While I have improved in a lot of ways, every day is a struggle. Recently, my behaviors have once again been the focus of media attention. I was wrong. I impulsively made another poor decision. I truly regret placing President Barron, Athletic Director Barbour and Coach Chambers in a position where they are called upon to explain their feelings about my poor decision-making. They have done nothing but helped me through very trying times. In return, I have failed to uphold my end of the bargain.

I publicly apologize for bringing negative attention to Penn State University.

What I want the people at Penn State to understand is that this most recent episode and any of earlier negative behaviors are not reflections of my feelings toward the community.

I love Penn State. Penn State has saved my life.

Because I enrolled at Penn State, I have an understanding of the source of some of the sadness and pain I endure. Because I enrolled at Penn State, I understand the anxiety and impulsiveness that lead to my poor decision-making.

Because I enrolled at Penn State I am a better man.

Michael Watkins

We Are…Penn State!”

 

 

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15 responses

  1. While I appreciate your candor, punching a McDonalds patron in the face is your 4th known criminal violation since arriving at Penn State. At some point, you have to learn from your mistakes as that behavior is NOT Penn State behavior.

    • I think maybe you chose the wrong username. This man has just decided to publicly open up about his struggles and has taken full responsibility for his actions. A “born leader” would recognize the strength and courage of those actions and would support him, not try to distance him from the Penn State community.

      Mike, We Are proud of you. We Are here for you. We Are your family through both the good and the bad.

    • You don’t think he’s learning from his mistakes? The fact that he is taking responsibility for his actions and seeking help for admitted mental health problems should be commended. We’ll see where he goes from here, but it takes guts to lay your insecurities and shortcomings bare for the world to see in a public forum. It’s a good first step toward redemption and I’m glad he wrote it.

      FWIW – I’m a Penn State alum and basketball fan and I personally know multiple people with PSU degrees and successful jobs who did worse things, and on more occasions, than the offenses MW is/was accused of. Was that “Penn State behavior” or was it just what happens when 18-22 year olds get placed among 30K others with no supervision for the first time in their lives? I’m not condoning violence, I’m just saying bad things are bound to happen, and usually do, at the downtown State College McDonald’s after 2am.

      Good luck to Mike, I hope Penn State continues to provide him with the support he needs to succeed in life.

  2. Mike, your openness, transparency, & the candor in how you have shared your story certainly demonstrate how much you have matured in your time in State College.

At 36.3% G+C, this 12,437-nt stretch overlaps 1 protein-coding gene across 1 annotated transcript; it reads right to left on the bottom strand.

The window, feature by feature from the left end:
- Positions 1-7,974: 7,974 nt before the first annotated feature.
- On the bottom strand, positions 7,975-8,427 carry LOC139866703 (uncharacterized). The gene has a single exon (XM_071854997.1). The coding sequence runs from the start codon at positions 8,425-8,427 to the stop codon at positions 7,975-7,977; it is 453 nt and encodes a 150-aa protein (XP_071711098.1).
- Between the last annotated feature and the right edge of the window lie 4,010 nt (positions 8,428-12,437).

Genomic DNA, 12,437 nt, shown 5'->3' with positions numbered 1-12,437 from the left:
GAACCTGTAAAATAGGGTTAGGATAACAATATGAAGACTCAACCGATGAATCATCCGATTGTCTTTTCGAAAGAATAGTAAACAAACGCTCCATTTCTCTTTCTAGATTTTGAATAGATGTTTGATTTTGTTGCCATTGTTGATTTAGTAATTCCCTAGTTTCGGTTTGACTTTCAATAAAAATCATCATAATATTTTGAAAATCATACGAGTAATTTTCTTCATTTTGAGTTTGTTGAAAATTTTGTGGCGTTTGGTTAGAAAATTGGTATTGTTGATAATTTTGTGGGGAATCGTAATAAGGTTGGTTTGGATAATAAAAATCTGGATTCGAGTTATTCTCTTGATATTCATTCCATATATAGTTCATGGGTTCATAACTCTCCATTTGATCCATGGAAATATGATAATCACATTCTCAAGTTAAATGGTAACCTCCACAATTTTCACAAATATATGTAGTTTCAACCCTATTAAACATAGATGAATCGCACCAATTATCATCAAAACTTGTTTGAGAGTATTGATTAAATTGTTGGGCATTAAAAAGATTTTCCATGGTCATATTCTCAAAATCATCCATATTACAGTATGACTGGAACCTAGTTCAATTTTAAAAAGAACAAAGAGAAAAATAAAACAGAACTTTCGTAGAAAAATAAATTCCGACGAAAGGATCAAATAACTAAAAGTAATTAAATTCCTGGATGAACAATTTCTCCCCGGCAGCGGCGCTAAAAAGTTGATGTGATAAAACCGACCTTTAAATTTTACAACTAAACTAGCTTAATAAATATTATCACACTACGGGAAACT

As someone who is more familiar with mental health, particularly major depression and suicidal ideation, the very best thing you have done is asked for help from those close to you and then accepted & embraced proper psychiatric care.
    As a PSU student-athlete alum (too many years ago to mention!!!), the level of support beyond the locker room & field of play that the PSU Ath. Dpt provides is top of the game and I think way too many student-athletes during their years in Happy Valley avoid seeking support due to a fear of what 1 says to a psychiatrist or therapist in getting back to the coach & affecting his/her position within “the team.”
    My how that is such the wrong perspective & far from the truth.
    In sharing your story, you are helping dampen a stigma that is held heaviest in certain communities, such as athletics, and I hope that any and every one reading your story realizes that while the simple request of “I need help, can you help me?” carries such a burden to express, 1 will be comforted and amazed in the amount of help that is offered.

    Cheers to you and I’ll be rooting for your successes on the court and more importantly off the court in the game of life!

    #WeAre

  3. Pingback: Grassroots Classroom: The Black Cager – Equal Opportunities for Students

  4. ❤️💯 I commend u mike this is definitely a deeper side of u I’ve never seen before. I know u know everyone’s proud of u keep up the great work and DONT stop !

  5. Thank you for sharing your story. Your honesty shows that you have great potential and I have no doubt that you will get the help you need.

  6. Mike i’m so proud of you damn boy i’m so proud of you. i am glad you told this story and you learned from your mistakes and you seeking help. watch the man you become and i love it 😊 keep on pushing through yes at times mau seem a lil rough but you remember it’s gonna be a brighter day love you big mike #pennstate #BornALeader you and quan watch out for each other now (y’all always had each other back, no matter what )

  7. Mike while at JBHS you demonstrated that u were not only a gifted athlete but a fine young man. On the court and off the court you did your best meet every academic and athletic requirement we placed on you. You didn’t complain about the standardized test we ask you to take. You didn’t complain about the shirt and tie we required you to wear to all away games. As a matter of fact you knew how to wear it and wore it well. Even though your stay with us was short it was enlightening. We just wish that those individuals who wanted to fight over control of your athletic talent would have been more concerned about Mike the person instead of Mike the basketball player. You have and will always have our support. Continue to be the strong man you are and God Bless You Mike.

  8. Mike, thank you so much for sharing that .It’s something that needed to be put out in the open. Mental health issues is not a dirty Secret . Mental health is just as important as physical and emotional health. And I know that inner city violence and police brutality really really affects our young black men. Who do they talk to about these things. Keep fighting the good fight young King. Show the world what u got. I’m praying for you and u know your grandmom Dot expects you to win.